In recent weeks, we have heard distressing and heart-breaking accounts of fleeting visits where frail and vulnerable people have been forced to choose between having a drink or going to the toilet.
Reading, Berkshire (PRWEB UK) 6 December 2013
At a recent care funding conference in London, hosted by Symponia, live-in care specialist, The Good Care Group, highlighted the advantages of care at home, which include:
- Being able to stay at home and live independently for longer.
- Enabling couples to stay together, rather than being separated if one persona enters a care home.
- Enabling elderly people to keep much-loved pets with them, which is important for well-being.
- Costs are comparable to living in a care home – and more economical for a couple as care at home is not charged on a per-person basis.
- Long term and trusted relationships with carers as the same care live-in team – usually two people – work an around-the-clock shift rotation.
Symponia claims that negative reports about state funded care at home are clouding people’s views and adding to the confusion.
Tim Embleton of Time Independent Ltd, a financial adviser and the Symponia member for Reading, Berkshire, says: “In recent weeks, we’ve seen a great deal of negative media coverage about home care and have heard distressing and heart-breaking accounts of fleeting visits where frail and vulnerable people have been forced to choose between having a drink or going to the toilet.”
“Sadly this has been a reality for some people receiving state funded care, although it is rarely the fault of individual carers and has everything to do with local authorities not being able to allocate more realistic funding and resources to their elderly citizens.”
“A huge chasm exists between this inadequate and sad state of affairs and the standard of home care enjoyed by people who are not relying solely on state funding but paying privately for home visits or live-in care out of the family purse. In the case of The Good Care Group, all care staff are directly employed and given a career structure and the highest standards of training to ensure the very best care for clients.”
“There is even a way that people who are relying on state funding can potentially benefit from using a home care provider who employs its carers: by making sure that they get their care allowance paid directly to them. In so doing, they can make their own arrangements with any private provider as long as it is Care Quality Commission (CQC) registered and happy to provide the service. It is worth noting that many ‘introduction’ home care agencies are not CQC registered, so this is worth checking if you are discussing your requirements with a home care agency, and not a home care provider – as clearly there are differences. Symponia receives many enquiries from people looking to do just that, and although setting up direct payments can cause more admin and paperwork at the outset, it also creates greater freedom of choice.”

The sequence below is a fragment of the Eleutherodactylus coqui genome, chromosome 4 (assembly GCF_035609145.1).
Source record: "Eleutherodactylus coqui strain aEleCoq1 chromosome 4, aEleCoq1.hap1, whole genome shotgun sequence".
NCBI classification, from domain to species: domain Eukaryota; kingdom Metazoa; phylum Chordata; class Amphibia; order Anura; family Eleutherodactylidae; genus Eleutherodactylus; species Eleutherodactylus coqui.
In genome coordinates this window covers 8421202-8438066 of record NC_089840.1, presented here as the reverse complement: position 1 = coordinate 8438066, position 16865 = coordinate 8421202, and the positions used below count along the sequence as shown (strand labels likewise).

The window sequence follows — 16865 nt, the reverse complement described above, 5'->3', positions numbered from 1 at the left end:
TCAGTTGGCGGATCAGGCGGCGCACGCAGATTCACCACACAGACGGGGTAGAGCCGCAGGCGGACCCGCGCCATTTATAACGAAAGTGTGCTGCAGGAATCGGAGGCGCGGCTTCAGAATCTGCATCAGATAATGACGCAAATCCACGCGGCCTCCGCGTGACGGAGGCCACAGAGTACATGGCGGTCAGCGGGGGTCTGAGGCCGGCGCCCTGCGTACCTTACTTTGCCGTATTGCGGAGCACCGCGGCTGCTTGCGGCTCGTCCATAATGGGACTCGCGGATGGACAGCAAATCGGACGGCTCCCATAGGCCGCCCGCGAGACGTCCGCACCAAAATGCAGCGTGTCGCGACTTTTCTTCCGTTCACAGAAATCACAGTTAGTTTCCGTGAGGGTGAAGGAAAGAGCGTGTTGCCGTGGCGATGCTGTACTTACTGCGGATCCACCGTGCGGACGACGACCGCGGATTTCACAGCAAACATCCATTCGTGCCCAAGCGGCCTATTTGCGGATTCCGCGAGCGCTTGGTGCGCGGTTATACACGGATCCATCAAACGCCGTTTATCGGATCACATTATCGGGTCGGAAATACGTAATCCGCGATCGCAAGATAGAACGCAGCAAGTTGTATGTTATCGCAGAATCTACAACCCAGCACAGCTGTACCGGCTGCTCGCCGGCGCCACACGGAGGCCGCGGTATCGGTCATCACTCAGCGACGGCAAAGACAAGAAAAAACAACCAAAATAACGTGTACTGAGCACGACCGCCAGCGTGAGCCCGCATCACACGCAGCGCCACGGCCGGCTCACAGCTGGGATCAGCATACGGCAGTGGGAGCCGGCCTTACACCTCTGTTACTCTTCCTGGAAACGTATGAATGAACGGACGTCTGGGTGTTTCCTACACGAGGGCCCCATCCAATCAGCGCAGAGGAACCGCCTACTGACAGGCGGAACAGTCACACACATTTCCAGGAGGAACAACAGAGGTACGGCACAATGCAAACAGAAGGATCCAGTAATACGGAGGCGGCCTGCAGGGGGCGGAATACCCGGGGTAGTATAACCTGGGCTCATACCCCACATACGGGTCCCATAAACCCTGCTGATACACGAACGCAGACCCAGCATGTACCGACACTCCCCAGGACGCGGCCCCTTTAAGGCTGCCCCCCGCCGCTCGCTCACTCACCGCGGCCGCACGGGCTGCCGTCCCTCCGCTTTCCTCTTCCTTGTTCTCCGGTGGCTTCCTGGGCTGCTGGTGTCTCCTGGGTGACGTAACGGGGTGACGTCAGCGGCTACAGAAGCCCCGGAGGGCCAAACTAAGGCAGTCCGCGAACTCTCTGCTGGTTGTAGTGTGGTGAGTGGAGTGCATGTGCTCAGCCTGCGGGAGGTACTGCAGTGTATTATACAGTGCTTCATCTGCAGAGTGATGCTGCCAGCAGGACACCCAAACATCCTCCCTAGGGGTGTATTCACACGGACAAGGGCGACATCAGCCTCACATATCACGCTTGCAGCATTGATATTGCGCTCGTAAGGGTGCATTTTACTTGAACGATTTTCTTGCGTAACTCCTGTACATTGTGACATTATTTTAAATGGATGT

“Sadly, even with direct payments, in many cases, the funding probably won’t be enough to pay for a full care package and until the Local Authority start to cover the true cost of care - and not their deemed levels which can often fall woefully short - this unfair two-tier system will perpetuate.”
Tim Embleton concludes: “There are times when a care home setting will be the better solution, but including care at home as an option ensures all decisions are truly informed ones. As ever, we would urge families to seek specialist advice from an experienced elderly care financial adviser and/or solicitor.”
For further information, please contact:
Tim Embleton, Time Independent Ltd, 11 Chrysanthemum Drive, Shinfield, Reading, Berks RG2 9DQ
Tel: 0118 327 9895 email: tim(at)timeindependent(dot)co.uk
Time Independent Limited is an appointed representative of the Whitechurch Network Limited which is authorised and regulated by the Financial Conduct Authority.
This press release does not constitute advice and should not be taken as a recommendation to purchase or invest in any of the products mentioned.
We do not hold any responsibility for its accuracy or content. Before taking any decisions we suggest you seek professional advice.
All figures and data were correct at time of writing.
Notes to Editors:
Symponia (which is the Greek word for compassion) was created by Jeremy and Janet Davies who have over 30 years’ combined experience in long term care. Founded in January 2005, Symponia is committed to raising standards and increasing training and compliance levels within the long term care advice sector.
- Symponia currently has approximately 120 members countrywide. Members fall into two categories and are either:
- Experienced financial advisers, who have gained specialist qualifications needed for later life financial planning, or
- Solicitors who can demonstrate expertise in working with elderly clients and their families.
- All Symponia members are subject to a rigorous selection process designed to ensure that they have the right people skills as well as technical competence.
- Members are subject to a Code of Practice and Conduct, and to a Customer Charter, which lays down strict service standards that the member must meet.
- Members pay an annual fee only (payable monthly). There is no commission split or business related fee.
- The Symponia Family includes a number of trading styles geared to the financial needs of older people, including Symponia Blu which provides specialist advice for people aged 50 plus. Other trading styles are due to be launched during 2013.
- You can find Symponia Family on Facebook or follow us on Twitter @symponiaFamily.